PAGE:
The private "guards" working for GOP Senate nominee Joe Miller

Joe Miller's private "guards" were active-duty military

New revelations make an already disturbing story far worse


Glenn Greenwald
October 19, 2010 11:20PM (UTC)

(updated below - Update II)

One of the more disturbing election incidents took place in Alaska on Sunday night, when private "guards" working for GOP Senate nominee Joe Miller forcibly detained and handcuffed a journalist as he tried to ask the candidate questions which he did not want to answer.  This photograph shows the journalist, Alaska Dispatch's Tony Hopfinger, handcuffed in a chair, surrounded by Miller's guards.  This story became much worse yesterday when video was released that was taken by a reporter from the Anchorage Daily News showing that these guards thuggishly threatened at least two other reporters, from ADN, with physical detention as they tried to find out what happened, demanded that they leave or else "be handcuffed," and physically blocked them from filming the incident all while threatening to physically remove them from the event, which was advertised to the public (see video below).

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But revelations today have made the story much, much worse still.  ADN now reports that not only was Joe Miller's excuse for why he had hired private guards a lie, but two of the guards who handcuffed the journalist and threatened others are active-duty soldiers in the U.S. military:

Was Joe Miller required to bring a security detail to his town hall meeting Sunday at Central Middle School?

That's what Miller, the Republican Senate candidate, told two national cable news networks Monday in the wake of the arrest by his security squad of an online journalist at his public event.

But the school district said there was no such requirement made of Miller . . . "We do not require users to hire security," she said. . . .

Meanwhile, the Army says that two of the guards who assisted in the arrest of the journalist and who tried to prevent two other reporters from filming the detention were active-duty soldiers moonlighting for Miller's security contractor, the Drop Zone, a Spenard surplus store and protection service.

The soldiers, Spc. Tyler Ellingboe, 22, and Sgt. Alexander Valdez, 31, are assigned to the 3rd Maneuver Enhancement Brigade at Fort Richardson. Maj. Bill Coppernoll, the public affairs officer for the Army in Alaska, said the two soldiers did not have permission from their current chain of command to work for the Drop Zone, but the Army was still researching whether previous company or brigade commanders authorized their employment.

If it's not completely intolerable to have active-duty soldiers handcuffing American journalists on U.S. soil while acting as private "guards" for Senate candidates, what would be?  This is the sort of thing that the U.S. State Department would readily condemn if it happened in Egypt or Iran or Venezuela or Cuba:  active-duty soldiers detaining journalists while they're paid by politician candidates?  The fact that Joe Miller has been defending the conduct of his private guards in handcuffing a journalist and threatening others with handcuffs should be disqualifying by itself.  That reveals a deeply disturbed authoritarian mind.  But the fact that these guards are active-duty U.S. soldiers makes this entire incident far more disturbing.  Shouldn't American journalists of every stripe be vehemently protesting this incident?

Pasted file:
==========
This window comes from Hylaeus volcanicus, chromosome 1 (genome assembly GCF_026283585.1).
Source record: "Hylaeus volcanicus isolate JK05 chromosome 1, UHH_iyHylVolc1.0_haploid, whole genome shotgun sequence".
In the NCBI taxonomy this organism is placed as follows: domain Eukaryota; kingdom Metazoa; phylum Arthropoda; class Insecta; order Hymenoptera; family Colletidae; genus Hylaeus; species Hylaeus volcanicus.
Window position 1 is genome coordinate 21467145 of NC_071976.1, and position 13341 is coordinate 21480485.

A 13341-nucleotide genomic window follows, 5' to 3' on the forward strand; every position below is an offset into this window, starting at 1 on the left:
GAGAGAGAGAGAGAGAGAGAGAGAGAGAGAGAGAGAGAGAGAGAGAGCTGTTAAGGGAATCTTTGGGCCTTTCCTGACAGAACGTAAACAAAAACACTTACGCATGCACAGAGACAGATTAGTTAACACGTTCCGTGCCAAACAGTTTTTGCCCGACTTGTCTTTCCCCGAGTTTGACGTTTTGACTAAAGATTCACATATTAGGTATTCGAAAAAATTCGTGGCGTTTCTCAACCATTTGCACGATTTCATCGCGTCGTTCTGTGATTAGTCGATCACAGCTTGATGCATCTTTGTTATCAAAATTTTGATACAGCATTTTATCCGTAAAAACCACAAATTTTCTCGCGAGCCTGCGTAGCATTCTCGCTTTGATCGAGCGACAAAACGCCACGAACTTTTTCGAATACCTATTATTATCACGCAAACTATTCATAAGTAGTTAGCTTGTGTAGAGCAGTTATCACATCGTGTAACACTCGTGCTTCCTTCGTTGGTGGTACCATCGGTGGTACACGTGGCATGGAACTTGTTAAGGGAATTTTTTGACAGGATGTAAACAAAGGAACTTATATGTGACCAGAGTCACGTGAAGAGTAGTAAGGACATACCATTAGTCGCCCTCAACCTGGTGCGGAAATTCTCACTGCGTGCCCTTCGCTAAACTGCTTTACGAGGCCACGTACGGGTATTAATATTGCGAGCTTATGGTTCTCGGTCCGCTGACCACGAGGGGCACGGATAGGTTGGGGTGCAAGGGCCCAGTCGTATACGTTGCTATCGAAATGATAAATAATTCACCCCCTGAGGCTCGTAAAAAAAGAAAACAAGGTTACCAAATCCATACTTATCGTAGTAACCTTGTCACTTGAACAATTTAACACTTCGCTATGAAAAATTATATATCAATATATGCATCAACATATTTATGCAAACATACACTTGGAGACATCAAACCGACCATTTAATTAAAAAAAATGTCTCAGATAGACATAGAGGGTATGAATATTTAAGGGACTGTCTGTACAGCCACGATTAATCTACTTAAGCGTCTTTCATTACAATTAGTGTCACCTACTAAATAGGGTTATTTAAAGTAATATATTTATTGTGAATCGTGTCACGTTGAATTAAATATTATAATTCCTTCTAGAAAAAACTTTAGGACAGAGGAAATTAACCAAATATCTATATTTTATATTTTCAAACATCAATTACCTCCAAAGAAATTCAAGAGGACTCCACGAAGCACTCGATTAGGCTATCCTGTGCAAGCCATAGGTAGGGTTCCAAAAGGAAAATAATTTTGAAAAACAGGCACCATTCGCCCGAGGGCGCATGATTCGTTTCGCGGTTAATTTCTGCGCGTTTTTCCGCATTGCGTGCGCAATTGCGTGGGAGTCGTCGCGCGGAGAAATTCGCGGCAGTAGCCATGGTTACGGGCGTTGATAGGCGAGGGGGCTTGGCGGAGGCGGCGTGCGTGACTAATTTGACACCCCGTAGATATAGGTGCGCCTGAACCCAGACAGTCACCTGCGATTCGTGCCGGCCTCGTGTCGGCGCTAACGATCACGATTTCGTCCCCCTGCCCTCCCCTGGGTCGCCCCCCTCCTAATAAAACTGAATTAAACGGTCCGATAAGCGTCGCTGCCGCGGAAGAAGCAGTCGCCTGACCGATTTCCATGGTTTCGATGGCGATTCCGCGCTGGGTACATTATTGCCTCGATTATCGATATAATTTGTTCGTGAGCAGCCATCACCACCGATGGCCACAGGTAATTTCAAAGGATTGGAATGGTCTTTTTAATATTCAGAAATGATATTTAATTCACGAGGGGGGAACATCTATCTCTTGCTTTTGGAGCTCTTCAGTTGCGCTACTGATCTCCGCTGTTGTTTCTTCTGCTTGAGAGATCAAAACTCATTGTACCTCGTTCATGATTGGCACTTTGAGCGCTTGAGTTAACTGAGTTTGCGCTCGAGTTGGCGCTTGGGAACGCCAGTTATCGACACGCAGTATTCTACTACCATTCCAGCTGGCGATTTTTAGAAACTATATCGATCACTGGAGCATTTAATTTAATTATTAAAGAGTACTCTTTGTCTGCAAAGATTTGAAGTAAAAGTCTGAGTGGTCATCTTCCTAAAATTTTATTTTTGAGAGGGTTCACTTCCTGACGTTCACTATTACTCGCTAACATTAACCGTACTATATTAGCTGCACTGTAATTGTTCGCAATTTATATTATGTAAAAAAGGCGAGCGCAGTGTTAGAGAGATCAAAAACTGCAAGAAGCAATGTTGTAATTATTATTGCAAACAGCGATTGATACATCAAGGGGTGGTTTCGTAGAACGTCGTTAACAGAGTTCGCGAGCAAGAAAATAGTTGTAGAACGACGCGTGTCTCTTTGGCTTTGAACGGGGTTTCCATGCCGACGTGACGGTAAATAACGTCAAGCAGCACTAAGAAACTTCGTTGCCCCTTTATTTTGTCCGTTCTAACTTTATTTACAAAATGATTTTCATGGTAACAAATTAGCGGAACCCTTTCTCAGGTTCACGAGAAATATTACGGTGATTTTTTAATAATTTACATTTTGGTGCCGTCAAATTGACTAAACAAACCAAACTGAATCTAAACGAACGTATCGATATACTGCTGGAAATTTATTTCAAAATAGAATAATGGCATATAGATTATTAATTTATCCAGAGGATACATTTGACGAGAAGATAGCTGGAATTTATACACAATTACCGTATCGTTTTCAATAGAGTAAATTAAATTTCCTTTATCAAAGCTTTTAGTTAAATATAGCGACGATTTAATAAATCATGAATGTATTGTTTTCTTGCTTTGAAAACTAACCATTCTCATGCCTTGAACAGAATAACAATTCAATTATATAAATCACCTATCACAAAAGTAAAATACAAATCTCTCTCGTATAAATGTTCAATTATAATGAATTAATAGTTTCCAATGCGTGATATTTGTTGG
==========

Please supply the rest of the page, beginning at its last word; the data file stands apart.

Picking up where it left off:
UPDATE:  DoD Directive 1344.10 -- governing "Political Activities by Members of the Armed Forces on Active Duty" -- provides: "A member on AD [active duty] shall not: ... [p]articipate in partisan political management, campaigns, or conventions."  The legality is the least of the concerns here.  That directive exists because it's dangerous and undemocratic to have active-duty soldiers taking an active role in partisan campaigns; having them handcuff journalists on behalf of candidates is so far over that line that it's hard to believe it happened.  The real issue, though, is Joe Miller: the fact that he did this and then emphatically defended it reveals the deep authoritarianism of many of these "small-government, pro-Constitution" right-wing candidates.  Any American of minimal decency should be repelled by this incident.

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UPDATE II:  The more recent version of the relevant DoD Directive is here.  It is essentially the same as the one quoted in the prior update, with slight differences, and provides, among other things:  "A member of the Armed Forces on active duty shall not: . . . [p]erform clerical or other duties for a partisan political committee or candidate during a campaign."

Speaking of the deep authoritarianism of many of these "small-government, pro-Constitution" right-wing candidates, Digby notes this video of what took place at a rally in a public park for GOP tea party Congressional nominee Allen West in South Florida, when a 23-year-old worker for West's opponent -- Democratic Rep. Ron Klein -- showed up with a video camera: 

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It's not nearly as bad as the Miller incident in Alaska, but it's the same anti-democratic mindset driving it.


Glenn Greenwald

Follow Glenn Greenwald on Twitter: @ggreenwald.

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